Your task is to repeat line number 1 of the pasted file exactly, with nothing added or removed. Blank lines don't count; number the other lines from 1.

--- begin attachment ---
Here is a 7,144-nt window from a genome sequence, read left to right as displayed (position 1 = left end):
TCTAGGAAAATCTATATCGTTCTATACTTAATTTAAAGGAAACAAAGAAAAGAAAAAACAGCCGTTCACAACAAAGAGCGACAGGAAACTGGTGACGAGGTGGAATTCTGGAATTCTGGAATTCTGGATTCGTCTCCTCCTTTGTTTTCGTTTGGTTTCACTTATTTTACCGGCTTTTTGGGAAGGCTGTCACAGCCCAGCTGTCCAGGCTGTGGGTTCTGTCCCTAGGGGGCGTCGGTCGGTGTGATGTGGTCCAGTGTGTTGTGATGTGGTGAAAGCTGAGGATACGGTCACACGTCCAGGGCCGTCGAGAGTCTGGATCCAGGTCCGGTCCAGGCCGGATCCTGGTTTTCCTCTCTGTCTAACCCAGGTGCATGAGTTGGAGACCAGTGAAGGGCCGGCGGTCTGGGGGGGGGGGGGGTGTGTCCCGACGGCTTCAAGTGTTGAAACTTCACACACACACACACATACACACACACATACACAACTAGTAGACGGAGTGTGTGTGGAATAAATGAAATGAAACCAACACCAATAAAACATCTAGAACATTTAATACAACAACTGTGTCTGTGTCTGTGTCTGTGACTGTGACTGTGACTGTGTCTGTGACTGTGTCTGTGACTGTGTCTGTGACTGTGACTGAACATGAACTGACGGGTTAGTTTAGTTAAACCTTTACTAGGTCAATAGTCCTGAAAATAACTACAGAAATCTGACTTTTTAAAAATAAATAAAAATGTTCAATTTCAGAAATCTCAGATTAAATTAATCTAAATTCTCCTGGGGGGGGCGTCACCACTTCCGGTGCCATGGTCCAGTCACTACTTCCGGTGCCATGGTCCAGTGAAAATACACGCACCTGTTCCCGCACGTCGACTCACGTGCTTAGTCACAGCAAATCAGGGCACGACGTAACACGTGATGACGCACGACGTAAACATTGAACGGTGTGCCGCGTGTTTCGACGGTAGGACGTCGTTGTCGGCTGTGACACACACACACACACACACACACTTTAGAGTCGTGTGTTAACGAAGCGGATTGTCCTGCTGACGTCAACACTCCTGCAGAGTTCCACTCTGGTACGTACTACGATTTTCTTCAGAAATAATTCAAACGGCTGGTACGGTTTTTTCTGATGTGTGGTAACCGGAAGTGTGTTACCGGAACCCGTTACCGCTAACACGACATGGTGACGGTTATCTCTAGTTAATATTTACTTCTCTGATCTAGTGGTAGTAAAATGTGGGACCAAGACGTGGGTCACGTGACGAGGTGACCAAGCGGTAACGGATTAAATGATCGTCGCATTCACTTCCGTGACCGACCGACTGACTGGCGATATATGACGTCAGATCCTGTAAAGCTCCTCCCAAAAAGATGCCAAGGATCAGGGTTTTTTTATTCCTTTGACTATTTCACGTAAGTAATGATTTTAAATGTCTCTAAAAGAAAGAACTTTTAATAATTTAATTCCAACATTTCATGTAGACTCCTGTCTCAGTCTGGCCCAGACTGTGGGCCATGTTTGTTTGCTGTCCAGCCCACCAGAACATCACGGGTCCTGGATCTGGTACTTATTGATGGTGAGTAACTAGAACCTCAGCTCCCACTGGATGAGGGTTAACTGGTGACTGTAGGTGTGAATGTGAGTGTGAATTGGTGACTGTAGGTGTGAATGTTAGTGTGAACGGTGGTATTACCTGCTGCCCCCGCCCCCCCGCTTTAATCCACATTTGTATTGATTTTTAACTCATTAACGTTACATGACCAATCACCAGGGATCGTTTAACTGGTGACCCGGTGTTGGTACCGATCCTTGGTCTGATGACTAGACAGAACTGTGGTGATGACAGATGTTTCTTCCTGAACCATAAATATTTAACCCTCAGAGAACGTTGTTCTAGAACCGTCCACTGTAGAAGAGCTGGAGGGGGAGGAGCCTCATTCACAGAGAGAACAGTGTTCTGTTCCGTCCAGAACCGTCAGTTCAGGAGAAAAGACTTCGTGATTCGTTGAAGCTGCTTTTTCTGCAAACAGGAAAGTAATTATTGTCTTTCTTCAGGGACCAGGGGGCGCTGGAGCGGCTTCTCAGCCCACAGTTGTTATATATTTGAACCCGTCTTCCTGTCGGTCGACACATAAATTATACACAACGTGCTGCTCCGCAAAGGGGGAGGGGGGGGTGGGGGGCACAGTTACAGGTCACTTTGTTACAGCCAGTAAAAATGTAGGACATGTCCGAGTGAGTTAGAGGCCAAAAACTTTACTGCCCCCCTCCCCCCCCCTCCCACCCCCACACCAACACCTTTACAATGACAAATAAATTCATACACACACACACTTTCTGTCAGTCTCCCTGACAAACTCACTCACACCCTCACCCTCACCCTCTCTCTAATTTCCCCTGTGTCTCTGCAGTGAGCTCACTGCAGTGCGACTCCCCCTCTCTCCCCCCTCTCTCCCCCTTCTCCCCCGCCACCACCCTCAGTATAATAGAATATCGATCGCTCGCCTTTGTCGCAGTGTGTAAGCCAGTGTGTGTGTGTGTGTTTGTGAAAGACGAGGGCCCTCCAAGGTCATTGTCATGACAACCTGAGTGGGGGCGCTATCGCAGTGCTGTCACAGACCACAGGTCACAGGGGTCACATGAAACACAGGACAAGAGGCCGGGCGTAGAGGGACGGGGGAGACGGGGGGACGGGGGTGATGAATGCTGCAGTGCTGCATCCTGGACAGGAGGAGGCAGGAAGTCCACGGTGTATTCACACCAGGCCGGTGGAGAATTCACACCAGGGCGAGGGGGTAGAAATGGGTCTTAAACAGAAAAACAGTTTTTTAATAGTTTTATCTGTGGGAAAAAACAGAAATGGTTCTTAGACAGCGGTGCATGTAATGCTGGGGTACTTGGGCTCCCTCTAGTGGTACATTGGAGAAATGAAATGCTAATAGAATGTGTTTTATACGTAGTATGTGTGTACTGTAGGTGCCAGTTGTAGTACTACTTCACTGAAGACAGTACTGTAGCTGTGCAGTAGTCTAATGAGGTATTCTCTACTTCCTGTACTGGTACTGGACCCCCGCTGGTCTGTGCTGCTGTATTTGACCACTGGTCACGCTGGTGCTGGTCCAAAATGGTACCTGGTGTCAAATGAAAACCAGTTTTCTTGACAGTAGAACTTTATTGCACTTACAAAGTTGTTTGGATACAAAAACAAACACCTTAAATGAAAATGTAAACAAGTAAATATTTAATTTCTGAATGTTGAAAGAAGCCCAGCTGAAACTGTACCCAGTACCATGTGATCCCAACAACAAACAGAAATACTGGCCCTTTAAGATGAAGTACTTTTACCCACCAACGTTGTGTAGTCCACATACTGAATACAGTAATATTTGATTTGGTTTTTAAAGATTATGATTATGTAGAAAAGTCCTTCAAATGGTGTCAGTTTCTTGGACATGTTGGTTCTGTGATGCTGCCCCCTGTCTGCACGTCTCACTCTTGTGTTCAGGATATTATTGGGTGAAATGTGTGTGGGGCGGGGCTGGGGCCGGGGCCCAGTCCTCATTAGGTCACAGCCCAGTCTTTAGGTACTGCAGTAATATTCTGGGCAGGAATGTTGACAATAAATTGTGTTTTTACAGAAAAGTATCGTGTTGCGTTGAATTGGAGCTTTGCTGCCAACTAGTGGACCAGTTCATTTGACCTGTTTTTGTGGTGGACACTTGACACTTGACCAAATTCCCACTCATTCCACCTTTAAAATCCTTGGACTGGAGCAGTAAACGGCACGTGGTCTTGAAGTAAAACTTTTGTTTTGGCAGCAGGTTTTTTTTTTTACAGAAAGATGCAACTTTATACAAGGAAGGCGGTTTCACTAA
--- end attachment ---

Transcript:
Here is a 7,144-nt window from a genome sequence, read left to right as displayed (position 1 = left end):